“…if the schools wouldn’t spend so much of the early
years stamping out individuality and denying the students’ right to think
for themselves, they wouldn’t have to work so hard in the later years
developing individual responsibility and initiative.” – Ruth Pell
Teaching children to think for themselves starts from infancy. True, it’s important to teach kids how our society works and what our culture expects from them. It’s also important to give them the choice of deciding if they like what society is trying to teach them – that’s what independence is. That’s how kids learn who they are and how to think critically about their experiences.
Parents need to teach kids how things are and then teach them how to question it. Without the freedom to ask questions and say “no”, and “I’ll do it my way.”, kids slowly learn that it’s futile to even try. It’s no wonder when they are older that they no longer have the energy or desire to be self-reliant and independent. Either that, or they are so fed up that they want to break all the rules – it’s a lot less stressful to break them than to follow them.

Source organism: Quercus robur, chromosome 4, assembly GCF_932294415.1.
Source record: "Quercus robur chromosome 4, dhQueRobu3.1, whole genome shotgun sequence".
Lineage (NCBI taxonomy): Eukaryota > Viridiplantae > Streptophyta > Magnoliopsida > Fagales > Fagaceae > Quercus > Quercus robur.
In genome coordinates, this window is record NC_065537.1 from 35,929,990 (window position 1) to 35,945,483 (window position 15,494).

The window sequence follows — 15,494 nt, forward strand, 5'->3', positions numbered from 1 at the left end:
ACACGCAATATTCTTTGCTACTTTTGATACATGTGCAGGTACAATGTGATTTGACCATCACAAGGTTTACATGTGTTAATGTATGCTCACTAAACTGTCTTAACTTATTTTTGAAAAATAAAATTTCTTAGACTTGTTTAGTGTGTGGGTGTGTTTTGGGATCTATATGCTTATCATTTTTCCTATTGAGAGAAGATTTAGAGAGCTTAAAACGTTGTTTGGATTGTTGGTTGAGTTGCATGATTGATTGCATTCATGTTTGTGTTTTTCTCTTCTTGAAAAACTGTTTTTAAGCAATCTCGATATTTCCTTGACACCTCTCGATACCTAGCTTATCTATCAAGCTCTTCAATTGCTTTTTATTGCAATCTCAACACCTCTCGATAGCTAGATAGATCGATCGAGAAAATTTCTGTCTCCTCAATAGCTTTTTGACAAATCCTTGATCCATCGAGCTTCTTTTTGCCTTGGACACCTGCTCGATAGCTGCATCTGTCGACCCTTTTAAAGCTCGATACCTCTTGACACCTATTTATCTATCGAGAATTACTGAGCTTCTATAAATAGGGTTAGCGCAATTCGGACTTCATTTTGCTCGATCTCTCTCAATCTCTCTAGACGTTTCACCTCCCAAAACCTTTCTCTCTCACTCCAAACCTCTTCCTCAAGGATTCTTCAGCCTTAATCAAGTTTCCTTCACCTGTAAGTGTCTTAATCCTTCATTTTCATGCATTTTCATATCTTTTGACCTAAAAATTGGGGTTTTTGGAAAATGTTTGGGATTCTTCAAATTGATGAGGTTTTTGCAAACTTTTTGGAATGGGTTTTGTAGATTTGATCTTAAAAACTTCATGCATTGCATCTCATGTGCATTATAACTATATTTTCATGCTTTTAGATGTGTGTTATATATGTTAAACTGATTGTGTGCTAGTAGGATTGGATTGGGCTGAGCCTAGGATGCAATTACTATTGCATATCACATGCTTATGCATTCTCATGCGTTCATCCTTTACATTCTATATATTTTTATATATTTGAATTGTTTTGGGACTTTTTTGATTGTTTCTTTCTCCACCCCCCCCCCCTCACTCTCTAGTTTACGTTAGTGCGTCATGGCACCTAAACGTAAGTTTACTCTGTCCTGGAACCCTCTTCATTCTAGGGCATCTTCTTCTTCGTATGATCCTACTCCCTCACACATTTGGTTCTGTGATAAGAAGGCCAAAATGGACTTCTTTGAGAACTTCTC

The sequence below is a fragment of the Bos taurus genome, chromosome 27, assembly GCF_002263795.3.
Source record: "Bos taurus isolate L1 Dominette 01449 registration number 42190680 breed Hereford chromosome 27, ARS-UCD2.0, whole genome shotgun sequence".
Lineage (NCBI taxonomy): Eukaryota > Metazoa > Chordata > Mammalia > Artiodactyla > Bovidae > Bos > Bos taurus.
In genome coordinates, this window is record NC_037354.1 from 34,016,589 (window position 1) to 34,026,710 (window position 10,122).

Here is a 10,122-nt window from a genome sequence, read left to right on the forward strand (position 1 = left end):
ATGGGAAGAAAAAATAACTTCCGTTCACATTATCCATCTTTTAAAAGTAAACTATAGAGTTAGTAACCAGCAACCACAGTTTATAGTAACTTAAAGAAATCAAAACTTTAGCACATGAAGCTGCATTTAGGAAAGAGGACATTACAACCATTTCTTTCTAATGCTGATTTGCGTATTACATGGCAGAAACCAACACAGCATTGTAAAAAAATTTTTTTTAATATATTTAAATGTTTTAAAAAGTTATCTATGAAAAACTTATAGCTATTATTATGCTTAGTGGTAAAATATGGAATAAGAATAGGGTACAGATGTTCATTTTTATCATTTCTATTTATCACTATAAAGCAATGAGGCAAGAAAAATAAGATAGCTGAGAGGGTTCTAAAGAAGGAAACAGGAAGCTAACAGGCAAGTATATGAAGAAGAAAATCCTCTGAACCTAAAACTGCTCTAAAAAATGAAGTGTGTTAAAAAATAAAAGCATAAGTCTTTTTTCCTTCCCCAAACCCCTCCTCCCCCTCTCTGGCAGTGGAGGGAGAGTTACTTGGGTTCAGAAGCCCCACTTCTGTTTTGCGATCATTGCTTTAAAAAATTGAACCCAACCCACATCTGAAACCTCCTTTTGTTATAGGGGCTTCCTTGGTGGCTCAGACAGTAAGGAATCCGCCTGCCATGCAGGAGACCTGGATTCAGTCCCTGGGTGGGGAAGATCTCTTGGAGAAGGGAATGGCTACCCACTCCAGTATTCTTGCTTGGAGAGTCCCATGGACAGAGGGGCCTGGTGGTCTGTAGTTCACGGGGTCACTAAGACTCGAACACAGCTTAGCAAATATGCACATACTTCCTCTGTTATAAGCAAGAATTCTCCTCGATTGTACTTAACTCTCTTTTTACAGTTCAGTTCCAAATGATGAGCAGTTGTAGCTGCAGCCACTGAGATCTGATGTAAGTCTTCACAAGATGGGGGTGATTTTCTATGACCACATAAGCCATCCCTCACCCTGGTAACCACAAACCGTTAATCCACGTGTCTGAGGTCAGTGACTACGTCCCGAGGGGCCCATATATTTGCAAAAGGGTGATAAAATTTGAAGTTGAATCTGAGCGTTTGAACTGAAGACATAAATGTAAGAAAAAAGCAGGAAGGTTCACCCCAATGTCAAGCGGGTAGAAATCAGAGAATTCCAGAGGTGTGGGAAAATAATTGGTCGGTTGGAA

Without freedom of thought and a life-time of learning how to make our own decisions, how can we have strength of critical thinking and smart decision making?
Some cultural “training” and following authority is important to understand and practice in order to have a functioning society. But full-time standards-based education takes it too far. It’s pounding a nail for an hour when it only needed three quick taps to flatten it against the wood.
This doesn’t only happen in school. It can happen when educating at home too. Little kids need freedom to be who they are, while having clear boundaries. Give them the playground and enforce the barriers around it, but let them play in that playground with what they want. The world, BTW, is the playground.